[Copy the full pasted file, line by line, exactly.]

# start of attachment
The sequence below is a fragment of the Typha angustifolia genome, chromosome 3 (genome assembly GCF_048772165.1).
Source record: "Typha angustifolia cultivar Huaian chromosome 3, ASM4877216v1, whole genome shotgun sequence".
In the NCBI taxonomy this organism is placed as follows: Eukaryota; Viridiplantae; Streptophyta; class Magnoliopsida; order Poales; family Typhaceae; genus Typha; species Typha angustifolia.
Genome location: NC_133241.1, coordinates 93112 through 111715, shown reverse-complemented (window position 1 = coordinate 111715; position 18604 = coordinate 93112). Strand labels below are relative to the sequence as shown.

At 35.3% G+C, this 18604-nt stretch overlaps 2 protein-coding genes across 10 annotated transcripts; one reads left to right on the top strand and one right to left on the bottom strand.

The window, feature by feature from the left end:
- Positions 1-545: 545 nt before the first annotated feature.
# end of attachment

The sequence below is a fragment of the Typha angustifolia genome, chromosome 3 (genome assembly GCF_048772165.1).
Source record: "Typha angustifolia cultivar Huaian chromosome 3, ASM4877216v1, whole genome shotgun sequence".
In the NCBI taxonomy this organism is placed as follows: Eukaryota; Viridiplantae; Streptophyta; class Magnoliopsida; order Poales; family Typhaceae; genus Typha; species Typha angustifolia.
Genome location: NC_133241.1, coordinates 93112 through 111715, shown reverse-complemented (window position 1 = coordinate 111715; position 18604 = coordinate 93112). Strand labels below are relative to the sequence as shown.

At 35.3% G+C, this 18604-nt stretch overlaps 2 protein-coding genes across 10 annotated transcripts; one reads left to right on the top strand and one right to left on the bottom strand.

The window, feature by feature from the left end:
- Positions 1-545: 545 nt before the first annotated feature.